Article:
Peter Miller of the Natural Resources Defense Council was wrong in his op-ed (“Methane offsets for coal mines are a bad fit for this state and clean energy law,” Oct. 25). The mine methane offset protocol does not benefit coal mines. Coal mine owners want to steer clear of any regulatory carbon policies, and that includes offset projects.
Specialized, small, independent project developers – not mines – develop and own these projects. To date, coal mines have not implemented a single mine methane capture (MMC) offset project, and they are unlikely to do so. In fact, project developers have to persuade very reluctant mine owners to let these efforts go forward.
Coal mine owners are not naturally inclined to be project developers because the core business of coal companies is mining coal.
Consequently, offset revenue goes to developers who assume the risk of developing projects – not mines. Developers are entrepreneurs with technological and carbon project expertise.
I am an MMC developer based in California. And a highly specialized MMC project component is manufactured exclusively in California. Some of the funds from these projects will be used to develop new materials, new skills, and new equipment, which will find its way into other pollution controls benefiting California.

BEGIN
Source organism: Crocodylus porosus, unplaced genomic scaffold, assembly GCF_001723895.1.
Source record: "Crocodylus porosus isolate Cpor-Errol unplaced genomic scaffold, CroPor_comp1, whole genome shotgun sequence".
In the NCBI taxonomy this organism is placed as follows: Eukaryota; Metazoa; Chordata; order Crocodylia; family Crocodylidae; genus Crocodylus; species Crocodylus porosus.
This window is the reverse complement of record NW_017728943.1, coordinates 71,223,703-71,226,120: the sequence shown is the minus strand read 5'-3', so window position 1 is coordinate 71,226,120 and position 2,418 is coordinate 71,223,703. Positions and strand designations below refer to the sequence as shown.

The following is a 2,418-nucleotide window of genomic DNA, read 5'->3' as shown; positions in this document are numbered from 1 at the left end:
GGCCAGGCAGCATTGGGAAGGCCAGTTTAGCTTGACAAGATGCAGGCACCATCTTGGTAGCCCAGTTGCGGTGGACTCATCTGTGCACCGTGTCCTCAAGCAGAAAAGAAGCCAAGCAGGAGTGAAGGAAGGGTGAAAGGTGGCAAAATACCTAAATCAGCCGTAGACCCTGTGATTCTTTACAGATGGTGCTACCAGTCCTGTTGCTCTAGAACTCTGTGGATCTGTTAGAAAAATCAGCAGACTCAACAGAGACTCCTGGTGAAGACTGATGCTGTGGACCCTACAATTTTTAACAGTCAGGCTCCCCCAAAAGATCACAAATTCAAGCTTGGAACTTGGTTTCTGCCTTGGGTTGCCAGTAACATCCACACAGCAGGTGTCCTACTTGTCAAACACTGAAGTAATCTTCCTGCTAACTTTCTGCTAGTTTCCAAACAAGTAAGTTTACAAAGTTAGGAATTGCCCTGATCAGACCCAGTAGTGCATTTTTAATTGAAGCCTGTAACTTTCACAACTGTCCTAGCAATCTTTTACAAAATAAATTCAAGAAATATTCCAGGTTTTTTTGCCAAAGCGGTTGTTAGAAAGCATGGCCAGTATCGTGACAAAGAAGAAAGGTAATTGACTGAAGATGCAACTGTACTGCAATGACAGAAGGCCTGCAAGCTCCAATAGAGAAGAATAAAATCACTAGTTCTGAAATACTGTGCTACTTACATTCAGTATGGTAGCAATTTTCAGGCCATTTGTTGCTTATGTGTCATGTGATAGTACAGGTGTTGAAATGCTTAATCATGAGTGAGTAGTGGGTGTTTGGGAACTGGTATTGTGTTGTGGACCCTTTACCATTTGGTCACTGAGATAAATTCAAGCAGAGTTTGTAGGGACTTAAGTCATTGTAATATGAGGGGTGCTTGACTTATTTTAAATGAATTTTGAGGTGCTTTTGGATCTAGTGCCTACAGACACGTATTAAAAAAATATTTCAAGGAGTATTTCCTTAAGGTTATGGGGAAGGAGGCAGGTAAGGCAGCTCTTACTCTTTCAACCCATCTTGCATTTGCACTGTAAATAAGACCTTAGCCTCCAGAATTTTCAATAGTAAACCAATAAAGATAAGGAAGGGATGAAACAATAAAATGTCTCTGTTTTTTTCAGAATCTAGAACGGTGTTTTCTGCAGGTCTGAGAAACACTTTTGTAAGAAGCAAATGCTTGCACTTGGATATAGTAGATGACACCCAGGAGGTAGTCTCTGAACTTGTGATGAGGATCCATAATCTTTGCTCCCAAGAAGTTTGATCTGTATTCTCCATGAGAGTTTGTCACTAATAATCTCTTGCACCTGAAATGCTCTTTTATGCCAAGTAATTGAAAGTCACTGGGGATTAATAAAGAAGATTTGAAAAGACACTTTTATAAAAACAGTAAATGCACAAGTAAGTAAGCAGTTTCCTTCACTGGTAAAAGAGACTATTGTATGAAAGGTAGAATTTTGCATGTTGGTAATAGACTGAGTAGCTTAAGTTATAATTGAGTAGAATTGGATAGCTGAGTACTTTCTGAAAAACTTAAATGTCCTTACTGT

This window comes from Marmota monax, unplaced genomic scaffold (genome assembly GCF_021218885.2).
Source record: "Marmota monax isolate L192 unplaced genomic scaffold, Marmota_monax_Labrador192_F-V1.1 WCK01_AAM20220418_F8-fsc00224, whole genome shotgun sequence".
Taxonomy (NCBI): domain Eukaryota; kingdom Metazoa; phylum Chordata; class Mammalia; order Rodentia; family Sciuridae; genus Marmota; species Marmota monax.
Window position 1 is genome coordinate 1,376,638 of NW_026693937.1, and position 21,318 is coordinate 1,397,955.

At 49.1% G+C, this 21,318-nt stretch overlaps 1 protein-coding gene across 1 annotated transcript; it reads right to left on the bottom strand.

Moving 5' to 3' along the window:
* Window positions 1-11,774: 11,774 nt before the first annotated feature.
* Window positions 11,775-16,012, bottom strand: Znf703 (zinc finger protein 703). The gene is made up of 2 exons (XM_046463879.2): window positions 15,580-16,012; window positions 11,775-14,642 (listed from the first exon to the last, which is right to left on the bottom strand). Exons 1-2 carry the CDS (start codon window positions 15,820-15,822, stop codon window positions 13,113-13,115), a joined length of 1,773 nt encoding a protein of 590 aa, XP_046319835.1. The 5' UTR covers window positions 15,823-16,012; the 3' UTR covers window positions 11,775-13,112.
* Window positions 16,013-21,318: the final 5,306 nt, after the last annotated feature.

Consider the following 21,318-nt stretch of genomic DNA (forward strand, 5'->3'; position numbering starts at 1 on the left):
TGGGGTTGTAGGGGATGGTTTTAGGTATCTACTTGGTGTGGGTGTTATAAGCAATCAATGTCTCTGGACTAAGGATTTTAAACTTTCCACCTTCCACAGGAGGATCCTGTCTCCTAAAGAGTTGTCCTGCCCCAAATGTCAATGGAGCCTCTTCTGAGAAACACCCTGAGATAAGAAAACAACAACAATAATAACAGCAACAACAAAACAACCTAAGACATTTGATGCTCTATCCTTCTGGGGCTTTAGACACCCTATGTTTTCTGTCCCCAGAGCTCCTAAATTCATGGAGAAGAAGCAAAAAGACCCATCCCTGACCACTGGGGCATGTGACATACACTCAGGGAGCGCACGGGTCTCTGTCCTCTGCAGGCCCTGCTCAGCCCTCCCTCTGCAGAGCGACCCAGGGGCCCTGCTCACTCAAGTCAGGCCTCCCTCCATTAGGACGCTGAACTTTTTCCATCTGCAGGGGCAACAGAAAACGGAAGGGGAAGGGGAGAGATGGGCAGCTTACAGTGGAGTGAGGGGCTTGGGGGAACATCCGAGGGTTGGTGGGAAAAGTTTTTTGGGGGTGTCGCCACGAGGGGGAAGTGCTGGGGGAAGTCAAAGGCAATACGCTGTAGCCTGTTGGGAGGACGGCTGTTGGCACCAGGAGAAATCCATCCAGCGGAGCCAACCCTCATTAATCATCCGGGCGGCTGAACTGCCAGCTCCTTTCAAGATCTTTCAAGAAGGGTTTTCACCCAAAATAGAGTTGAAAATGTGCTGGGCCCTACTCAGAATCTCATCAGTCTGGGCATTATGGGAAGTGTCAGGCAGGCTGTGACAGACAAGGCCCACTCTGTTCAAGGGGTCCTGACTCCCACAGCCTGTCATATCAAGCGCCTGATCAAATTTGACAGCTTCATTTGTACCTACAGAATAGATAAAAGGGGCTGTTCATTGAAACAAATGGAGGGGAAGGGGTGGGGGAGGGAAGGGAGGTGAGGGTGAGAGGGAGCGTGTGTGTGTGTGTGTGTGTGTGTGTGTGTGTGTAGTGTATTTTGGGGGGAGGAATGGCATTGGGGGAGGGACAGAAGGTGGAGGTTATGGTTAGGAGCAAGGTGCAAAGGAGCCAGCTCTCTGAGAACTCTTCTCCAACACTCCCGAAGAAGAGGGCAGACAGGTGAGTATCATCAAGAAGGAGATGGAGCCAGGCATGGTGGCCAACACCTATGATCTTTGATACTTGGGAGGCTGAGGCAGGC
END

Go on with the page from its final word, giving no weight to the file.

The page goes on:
Miller incorrectly writes that this offset protocol will provide a new revenue stream to mines. Even at extremely gassy mines, 100 tons of coal might produce just one offset, which equals $10. Likewise, the same 100 tons of coal would produce $5,000 for the mine. Consequently, there is no incentive for the mine to develop offset technologies for that additional $10.
Given all this, it is surprising that Miller is objecting to the very mine methane offset protocol he supported as a Climate Action Reserve board member.
We surmise that this is a not-too-thinly veiled ploy on NRDC’s part to encourage federal regulation of mine methane emission rather than allow California to create an offset protocol. However, President Barack Obama recently made clear that his administration does not intend to regulate coal mine methane any time soon.
Would Miller rather let this potent greenhouse gas escape into the atmosphere unabated? This kind of muddled messaging on the part of some misguided members of the movement helps to explain why so many Americans find climate policy so confusing.